Thinking about the proposed project at 100 Weld and Boston’s inclusionary development policy

The former Weld American gas/service station at the corner of Weld and Centre may be zoned within the West Roxbury Neighborhood District, but by virtually any other known geographic listing it’s in Roslindale. After a prior redevelopment proposal failed a few years ago, it looks like the current proposal – now dubbed “100 Weld” and including 17 condominium units and a Centre Street-facing exercise/office space for residents with 26 accessory off-street parking spaces – is going to thread the needle and be that rare exception to the general rule that nothing worth doing is ever done under the Boston Zoning Code without needing zoning relief (i.e., either variances or, at the very least, a conditional use permit). This is not to say that the proposed development program and design don’t leave a few things to be desired — they do, and WalkUP Roslindale intends to submit a written comment letter about them to the BRA by the September 10 deadline. Among other things, I predict we’ll focus on the missed opportunity for retail to encourage vitality at this location, the need for well-designed and landscaped frontages on Weld and Centre, how the time has ever more obviously come to have a real discussion about the impact that required off-street parking has on the cost and shape of new development, and how this intersection and the mixed residential/commercial node here could use streetscape/motorway improvements beyond just at this project’s front door onto Centre. Overall, though, the project deserves to go forward. The neighborhhood has lived with this vacant parcel long enough.

Another issue that this project raises is the fundamental inadequacy of the city’s inclusionary development policy (IDP). This is the policy adopted over a decade ago by mayoral executive order under which the city requires residential projects of 10 units or more that require zoning relief (variances or conditional use permit) to set aside a number of units equal to 15% of the market rate units for households earning within a set series of ranges related to area median income, depending on whether a particular project is rental or homeownership, with a buyout option. I’ve italicized “that require zoning relief” because that’s where the rub comes on 100 Weld and where the city is going to need to figure out a new way forward. 100 Weld had a couple of pre-filing meetings in the spring at which alternative schemes were presented for a few more units that would have required variances and thus a few affordable units. Whatever the reason, the developer has elected to reduce the number of units and thus has come forward with a scheme that can be done as-of-right, with no zoning relief. As a result, the project no longer triggers the IDP and so there will be no affordable units in this project.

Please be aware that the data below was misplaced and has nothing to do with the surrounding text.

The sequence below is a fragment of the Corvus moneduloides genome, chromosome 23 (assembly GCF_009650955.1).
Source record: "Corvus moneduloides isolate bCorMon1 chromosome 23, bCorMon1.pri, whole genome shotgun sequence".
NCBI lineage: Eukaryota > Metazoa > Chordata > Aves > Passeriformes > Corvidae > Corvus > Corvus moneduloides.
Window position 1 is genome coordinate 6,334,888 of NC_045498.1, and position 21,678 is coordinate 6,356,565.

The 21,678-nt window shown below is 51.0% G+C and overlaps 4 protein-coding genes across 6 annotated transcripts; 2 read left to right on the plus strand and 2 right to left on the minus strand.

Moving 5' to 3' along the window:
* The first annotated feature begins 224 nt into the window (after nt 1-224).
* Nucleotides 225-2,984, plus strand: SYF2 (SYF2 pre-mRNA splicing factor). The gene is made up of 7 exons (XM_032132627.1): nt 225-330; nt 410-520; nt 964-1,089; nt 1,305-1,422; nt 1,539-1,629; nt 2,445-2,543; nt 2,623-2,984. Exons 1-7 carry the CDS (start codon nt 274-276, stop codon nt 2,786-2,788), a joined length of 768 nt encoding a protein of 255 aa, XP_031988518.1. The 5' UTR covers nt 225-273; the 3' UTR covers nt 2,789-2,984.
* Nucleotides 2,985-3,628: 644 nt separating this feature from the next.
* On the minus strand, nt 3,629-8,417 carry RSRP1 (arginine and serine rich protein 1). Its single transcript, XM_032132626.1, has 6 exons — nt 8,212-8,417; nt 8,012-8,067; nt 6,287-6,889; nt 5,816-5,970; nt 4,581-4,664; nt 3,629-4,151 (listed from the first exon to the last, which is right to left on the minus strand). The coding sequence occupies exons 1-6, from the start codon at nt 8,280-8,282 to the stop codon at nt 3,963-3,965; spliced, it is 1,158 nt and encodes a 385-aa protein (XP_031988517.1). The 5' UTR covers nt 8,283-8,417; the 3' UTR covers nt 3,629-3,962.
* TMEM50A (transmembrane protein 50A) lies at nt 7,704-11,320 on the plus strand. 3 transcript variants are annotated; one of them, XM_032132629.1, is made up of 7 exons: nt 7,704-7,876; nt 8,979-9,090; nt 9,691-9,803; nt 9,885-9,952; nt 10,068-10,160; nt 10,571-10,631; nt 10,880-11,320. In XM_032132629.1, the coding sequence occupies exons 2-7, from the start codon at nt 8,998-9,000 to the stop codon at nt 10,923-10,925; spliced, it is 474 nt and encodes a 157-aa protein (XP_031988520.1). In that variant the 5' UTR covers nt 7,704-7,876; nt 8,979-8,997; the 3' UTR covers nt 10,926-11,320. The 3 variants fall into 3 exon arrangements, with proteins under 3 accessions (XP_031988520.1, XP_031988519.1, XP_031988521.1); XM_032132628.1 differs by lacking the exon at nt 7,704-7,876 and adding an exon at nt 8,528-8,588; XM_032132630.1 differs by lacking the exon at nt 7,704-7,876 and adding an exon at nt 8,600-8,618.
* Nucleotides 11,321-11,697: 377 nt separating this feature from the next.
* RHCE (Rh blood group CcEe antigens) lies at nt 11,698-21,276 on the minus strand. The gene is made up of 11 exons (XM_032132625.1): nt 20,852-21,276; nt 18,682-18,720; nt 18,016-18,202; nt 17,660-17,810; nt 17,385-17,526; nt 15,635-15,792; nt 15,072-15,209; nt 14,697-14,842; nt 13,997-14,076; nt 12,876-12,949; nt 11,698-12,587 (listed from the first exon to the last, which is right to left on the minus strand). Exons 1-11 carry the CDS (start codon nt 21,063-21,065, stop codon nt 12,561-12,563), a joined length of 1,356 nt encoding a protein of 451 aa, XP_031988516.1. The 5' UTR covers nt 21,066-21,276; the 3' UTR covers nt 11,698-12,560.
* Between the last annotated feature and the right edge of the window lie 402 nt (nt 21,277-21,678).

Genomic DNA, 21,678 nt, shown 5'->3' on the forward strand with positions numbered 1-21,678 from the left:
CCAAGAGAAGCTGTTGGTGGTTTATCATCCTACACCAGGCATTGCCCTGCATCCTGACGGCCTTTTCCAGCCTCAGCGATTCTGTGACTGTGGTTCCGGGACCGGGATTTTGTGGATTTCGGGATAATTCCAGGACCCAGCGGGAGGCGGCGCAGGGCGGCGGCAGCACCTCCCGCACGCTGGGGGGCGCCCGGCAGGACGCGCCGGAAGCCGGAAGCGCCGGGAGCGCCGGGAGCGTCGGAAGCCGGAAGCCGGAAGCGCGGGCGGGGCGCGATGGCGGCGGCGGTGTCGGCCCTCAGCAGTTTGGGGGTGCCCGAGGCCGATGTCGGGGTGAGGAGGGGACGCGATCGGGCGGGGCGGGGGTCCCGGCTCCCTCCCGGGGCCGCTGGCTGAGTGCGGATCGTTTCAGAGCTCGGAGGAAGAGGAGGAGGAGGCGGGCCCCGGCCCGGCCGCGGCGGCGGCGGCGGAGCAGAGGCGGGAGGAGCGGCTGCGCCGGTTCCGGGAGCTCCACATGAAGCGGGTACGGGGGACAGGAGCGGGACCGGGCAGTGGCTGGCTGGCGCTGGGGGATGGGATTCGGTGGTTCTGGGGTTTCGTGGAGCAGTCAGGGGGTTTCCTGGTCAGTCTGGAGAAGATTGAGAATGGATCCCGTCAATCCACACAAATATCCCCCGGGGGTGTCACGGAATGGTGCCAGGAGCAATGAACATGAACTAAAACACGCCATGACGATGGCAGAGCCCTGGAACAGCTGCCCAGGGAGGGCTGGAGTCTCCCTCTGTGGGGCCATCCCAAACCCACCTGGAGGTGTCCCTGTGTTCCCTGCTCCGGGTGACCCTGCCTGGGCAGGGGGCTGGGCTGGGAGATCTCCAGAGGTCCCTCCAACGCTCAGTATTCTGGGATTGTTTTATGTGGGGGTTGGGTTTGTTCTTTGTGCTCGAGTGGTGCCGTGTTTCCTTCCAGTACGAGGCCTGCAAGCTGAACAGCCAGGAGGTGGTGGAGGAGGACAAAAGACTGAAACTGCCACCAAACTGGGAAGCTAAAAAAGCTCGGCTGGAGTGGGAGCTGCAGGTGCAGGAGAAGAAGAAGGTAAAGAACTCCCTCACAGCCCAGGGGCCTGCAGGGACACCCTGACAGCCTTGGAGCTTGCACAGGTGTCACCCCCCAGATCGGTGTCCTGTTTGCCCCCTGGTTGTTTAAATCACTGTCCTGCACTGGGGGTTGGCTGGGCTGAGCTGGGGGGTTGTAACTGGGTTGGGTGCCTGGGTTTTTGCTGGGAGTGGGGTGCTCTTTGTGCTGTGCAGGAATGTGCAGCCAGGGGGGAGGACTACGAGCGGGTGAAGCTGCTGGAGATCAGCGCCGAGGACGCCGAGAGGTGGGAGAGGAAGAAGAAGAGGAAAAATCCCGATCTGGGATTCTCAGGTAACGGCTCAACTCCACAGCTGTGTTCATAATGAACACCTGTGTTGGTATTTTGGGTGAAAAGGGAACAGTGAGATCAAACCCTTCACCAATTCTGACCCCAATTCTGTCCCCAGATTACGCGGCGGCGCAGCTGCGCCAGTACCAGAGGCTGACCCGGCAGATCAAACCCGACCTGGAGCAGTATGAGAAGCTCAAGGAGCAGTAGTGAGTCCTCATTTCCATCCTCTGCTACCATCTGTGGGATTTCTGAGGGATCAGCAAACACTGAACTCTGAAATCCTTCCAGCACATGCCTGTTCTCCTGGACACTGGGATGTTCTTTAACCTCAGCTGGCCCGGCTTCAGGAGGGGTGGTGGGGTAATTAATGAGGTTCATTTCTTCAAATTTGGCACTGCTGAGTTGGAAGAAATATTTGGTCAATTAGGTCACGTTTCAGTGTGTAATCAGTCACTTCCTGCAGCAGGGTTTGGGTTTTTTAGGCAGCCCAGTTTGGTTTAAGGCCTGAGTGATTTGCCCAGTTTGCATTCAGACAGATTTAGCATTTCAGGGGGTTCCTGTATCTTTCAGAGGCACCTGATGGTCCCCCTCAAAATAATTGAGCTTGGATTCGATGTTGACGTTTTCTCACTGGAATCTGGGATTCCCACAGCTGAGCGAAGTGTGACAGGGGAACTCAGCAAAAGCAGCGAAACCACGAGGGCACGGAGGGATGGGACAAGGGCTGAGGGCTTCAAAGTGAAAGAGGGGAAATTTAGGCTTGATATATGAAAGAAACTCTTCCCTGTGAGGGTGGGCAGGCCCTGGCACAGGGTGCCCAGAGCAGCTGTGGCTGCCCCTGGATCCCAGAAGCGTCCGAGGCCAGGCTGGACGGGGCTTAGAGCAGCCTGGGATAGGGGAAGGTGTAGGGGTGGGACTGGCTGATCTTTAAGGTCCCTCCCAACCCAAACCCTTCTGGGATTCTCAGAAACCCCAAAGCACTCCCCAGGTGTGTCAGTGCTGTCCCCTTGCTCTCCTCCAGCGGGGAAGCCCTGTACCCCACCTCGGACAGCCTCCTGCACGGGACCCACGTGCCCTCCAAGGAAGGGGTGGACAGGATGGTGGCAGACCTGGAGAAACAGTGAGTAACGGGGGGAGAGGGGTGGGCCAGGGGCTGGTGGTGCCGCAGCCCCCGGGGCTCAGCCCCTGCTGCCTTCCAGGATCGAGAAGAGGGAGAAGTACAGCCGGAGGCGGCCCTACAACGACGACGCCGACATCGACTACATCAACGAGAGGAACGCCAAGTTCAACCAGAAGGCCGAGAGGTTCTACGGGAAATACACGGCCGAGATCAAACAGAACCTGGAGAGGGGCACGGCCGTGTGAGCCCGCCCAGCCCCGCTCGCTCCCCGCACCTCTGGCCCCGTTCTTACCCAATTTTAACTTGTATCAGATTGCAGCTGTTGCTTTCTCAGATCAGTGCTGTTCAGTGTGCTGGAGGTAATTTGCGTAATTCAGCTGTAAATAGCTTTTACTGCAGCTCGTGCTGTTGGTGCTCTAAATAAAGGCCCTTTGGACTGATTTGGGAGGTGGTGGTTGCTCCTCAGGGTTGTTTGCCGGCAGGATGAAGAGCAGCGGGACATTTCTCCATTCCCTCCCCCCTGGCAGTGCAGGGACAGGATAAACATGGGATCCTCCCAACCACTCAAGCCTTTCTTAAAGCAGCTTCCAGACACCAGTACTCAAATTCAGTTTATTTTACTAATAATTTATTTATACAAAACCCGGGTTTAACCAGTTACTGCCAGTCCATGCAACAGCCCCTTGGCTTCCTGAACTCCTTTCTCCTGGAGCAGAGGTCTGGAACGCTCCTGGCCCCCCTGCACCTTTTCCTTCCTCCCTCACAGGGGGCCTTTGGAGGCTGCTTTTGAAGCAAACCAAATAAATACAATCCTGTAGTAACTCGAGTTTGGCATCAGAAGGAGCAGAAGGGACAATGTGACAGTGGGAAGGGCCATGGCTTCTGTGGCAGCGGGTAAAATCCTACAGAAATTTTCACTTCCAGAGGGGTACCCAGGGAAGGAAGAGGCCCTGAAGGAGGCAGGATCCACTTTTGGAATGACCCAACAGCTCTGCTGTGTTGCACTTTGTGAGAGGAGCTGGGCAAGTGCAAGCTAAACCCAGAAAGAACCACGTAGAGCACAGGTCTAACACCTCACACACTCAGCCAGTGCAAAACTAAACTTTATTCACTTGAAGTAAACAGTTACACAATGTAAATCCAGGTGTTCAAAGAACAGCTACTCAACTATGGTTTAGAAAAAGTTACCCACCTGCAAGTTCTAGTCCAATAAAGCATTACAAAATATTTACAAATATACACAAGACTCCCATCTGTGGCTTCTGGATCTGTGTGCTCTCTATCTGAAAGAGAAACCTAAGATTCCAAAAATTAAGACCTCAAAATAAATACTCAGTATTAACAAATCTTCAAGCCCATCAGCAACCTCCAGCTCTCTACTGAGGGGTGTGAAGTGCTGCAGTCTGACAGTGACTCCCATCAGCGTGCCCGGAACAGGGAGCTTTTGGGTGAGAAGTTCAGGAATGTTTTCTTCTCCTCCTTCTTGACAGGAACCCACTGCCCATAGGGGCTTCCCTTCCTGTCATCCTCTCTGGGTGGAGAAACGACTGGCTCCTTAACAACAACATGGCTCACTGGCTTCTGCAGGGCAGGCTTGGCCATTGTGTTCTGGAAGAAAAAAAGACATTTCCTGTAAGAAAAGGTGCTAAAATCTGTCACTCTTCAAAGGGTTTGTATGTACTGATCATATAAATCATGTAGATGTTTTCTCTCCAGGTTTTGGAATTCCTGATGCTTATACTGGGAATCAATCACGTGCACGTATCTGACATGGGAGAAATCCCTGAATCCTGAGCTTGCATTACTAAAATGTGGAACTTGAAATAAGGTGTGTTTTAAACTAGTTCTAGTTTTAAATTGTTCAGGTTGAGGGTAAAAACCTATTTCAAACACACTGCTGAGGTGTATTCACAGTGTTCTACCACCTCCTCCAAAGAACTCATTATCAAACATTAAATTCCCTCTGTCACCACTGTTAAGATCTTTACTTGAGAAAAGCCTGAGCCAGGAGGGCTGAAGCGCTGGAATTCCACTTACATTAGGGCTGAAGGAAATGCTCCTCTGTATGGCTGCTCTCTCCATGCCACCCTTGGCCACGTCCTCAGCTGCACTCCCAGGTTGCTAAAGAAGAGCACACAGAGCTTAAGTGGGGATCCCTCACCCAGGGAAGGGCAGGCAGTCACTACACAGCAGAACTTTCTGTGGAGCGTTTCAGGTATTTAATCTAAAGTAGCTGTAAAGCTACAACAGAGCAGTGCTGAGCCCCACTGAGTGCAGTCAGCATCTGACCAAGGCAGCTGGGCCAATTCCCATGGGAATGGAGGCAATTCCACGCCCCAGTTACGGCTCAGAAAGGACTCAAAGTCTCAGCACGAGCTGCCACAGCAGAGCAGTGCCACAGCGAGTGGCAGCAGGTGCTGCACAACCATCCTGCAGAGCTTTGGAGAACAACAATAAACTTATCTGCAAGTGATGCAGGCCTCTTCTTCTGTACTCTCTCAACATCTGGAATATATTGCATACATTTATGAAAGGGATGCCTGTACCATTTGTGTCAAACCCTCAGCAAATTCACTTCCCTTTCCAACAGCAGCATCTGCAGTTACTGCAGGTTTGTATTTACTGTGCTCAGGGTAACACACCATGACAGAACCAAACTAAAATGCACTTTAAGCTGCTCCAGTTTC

Going forward, there clearly seems to be a need to rethink the IDP and potentially make it apply to all projects with a minimum number of residential units, regardless of whether they require zoning relief. One would fully expect this to be part of the ImagineBoston process. But the pace of the current boom argues for putting in an interim policy that plugs this gap, especially if the city’s ultimate intent with the planning process is to right-size our zoning code for the task ahead of us and make a much greater share of worthwhile projects able to proceed without zoning relief. To be continued.

Exactly

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This photo was taken yesterday at the Roslindale Farmers Market. I assume RVMS gathered the information and made the display. Well done, guys! Exactly the kind of thinking about the area that’s needed. Really makes the argument about how much is within very short walking distance. Our focus should be on finding ways for those steps to be easier and safer to make, increasing the number of places you can get to by walking, and supporting old and new neighbors who want to take those steps!

(Revised slightly after initial posting.)

Living on Earth and Complete Streets in Boston

Cambridge Street Bridge

Cambridge Street Bridge with cycle track

Excellent Living on Earth piece this week about the “Complete Streets” movement, focused on Cambridge Street in Allston. The segment features an interview with then-deputy director of the National Complete Streets Coalition, Stefanie Seskin, now Boston’s Director of Active Transportation. Also interviewed is Vineet GuptaBoston Transportation Department head of policy and planning.

It’s been nearly 75 years since World War II ended, yet much transportation planning is still based on that obsolete paradigm. The Living on Earth piece concludes on a hopeful note that the pace of change is picking up:

SESKIN: Post World War II, we embarked in the United States and in many other countries, on a massive infrastructure investment to move goods really across the country. And that had a lot of really important and good changes to the way that we built our roads in terms of safety when you’re travelling at high speeds, when you’re thinking about trucks and how they move.

LUCAS: But Seskin says while wide lanes make highways and other high-speed roads safer for traffic using them, they were never meant for cities and town centers. And yet city streets were built the same way as those high-speed roads. Vineet Gupta of Boston’s Transportation Department says that post-war engineering mentality explains why Cambridge Street is so bad for pedestrians today.